Spain and Portugal Wine Pairings

5 fantastic wine pairings with great, regional wines


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Spain - Sherry

Up until recently, Sherry was a total mystery to me. I would sometimes hear fellow wine lovers talking about it and throwing around names like Amontillado, Oloroso and Manzanilla. It wasn’t until late last year that I had my first eye-opening experience. What sold me was how well it paired with food.

My favorite Sherry at the dinner table is a Fino or Manzanilla. Manzanilla is a dry Sherry with an array of tart fruits, earthy elements and minerals. It’s extremely versatile, making it great for tapas. Everything from charcuterie, seafood, cheeses and especially fried foods are all eye-opening with a glass of Sherry. For sweeter styles, like the off-dry Amontillado, you can look to heartier recipes, such as roasted chicken and game meats. The slightly sweeter Oloroso goes well with rich blue cheese, pate and even beef.

For this Manzanilla, I went with a recipe of Linguine with Scallion Sauce and Sauteed Shrimp.

NV Equipo Navazos Jerez-Xeres Sherry “I Think” Manzanilla - This showed such a unique bouquet of Granny Smith apple, fresh cranberry, nettles and almond skins. On the palate, it was bone dry yet refreshed by vibrant acidity with a sour bite, as flavors of pear, stone fruit and minerals filled the senses. The finish was slightly earthy with grass tones and a lingering note of caramel. (92 points)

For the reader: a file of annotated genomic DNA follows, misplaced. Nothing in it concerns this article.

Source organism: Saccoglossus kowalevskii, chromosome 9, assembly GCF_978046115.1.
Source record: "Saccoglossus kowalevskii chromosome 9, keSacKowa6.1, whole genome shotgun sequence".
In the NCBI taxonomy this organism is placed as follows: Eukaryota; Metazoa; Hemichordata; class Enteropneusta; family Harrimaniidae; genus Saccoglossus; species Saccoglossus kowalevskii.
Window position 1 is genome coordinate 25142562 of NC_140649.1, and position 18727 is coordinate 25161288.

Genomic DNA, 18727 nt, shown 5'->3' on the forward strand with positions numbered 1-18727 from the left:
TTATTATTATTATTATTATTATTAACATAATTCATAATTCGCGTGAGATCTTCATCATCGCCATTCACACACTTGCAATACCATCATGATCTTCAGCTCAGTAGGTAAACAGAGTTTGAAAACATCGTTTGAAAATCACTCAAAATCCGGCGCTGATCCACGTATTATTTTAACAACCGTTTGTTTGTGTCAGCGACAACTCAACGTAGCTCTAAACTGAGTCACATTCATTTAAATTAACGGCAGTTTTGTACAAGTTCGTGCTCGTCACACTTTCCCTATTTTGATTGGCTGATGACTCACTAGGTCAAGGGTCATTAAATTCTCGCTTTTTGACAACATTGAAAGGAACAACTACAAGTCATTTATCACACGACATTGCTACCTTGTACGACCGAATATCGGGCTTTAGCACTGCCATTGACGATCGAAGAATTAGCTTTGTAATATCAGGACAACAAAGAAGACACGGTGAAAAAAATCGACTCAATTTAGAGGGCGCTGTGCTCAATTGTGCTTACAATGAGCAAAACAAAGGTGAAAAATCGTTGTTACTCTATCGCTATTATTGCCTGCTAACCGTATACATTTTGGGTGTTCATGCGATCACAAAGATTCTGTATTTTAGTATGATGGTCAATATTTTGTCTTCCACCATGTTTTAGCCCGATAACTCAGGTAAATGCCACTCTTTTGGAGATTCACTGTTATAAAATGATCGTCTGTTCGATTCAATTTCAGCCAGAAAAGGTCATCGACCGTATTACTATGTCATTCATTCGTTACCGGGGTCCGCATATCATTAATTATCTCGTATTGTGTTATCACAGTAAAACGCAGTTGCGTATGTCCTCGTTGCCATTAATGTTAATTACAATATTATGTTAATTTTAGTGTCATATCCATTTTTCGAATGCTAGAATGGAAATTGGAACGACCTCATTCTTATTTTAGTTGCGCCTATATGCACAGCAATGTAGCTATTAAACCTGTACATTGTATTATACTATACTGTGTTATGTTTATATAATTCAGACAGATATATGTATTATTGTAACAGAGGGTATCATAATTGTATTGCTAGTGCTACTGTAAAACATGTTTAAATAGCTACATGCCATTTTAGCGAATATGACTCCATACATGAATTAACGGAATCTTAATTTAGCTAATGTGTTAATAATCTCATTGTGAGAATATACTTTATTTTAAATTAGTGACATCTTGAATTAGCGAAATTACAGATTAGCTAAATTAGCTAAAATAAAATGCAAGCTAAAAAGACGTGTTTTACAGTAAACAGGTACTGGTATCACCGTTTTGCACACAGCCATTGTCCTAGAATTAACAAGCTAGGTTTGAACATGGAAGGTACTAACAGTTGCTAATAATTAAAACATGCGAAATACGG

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  • Makes me want to get on a plane! Thanks for the great ideas and, as we know, a decent bottle of Cava goes with just about anything!

    Oct 26, 2012 at 3:01 PM

  • Snooth User: SM
    1097030 218

    Another great article Mr. Guido. Yes Spanish is often unknown and overlooked by wine lovers, both amateur and knowledge in comparison to places like Bordeaux, Burgundy, Tuscany, Piemonte, etc. In September I went to a wine party where we had a Dinastia Vivanco Crianza 2008 from Rioja. Right away on the nose you could get dark plums and on the palate vanilla, new oak and dark cherries. But the even more amazing wine was a Rioja blend without any of the 'usual suspects' from Rioja. This was from a producer called Casa Roja and it was a Cabernet Sauvignon, Syrah and Petit Verdot blend with incredible depth, structure and multi-layered. Probably a Rioja that's not so easy to find, but definitely worth the search.


    Solomon Mengeu

    Oct 29, 2012 at 12:37 PM

  • great

    Aug 30, 2013 at 2:59 AM

  • wonderful

    Aug 31, 2013 at 5:06 AM

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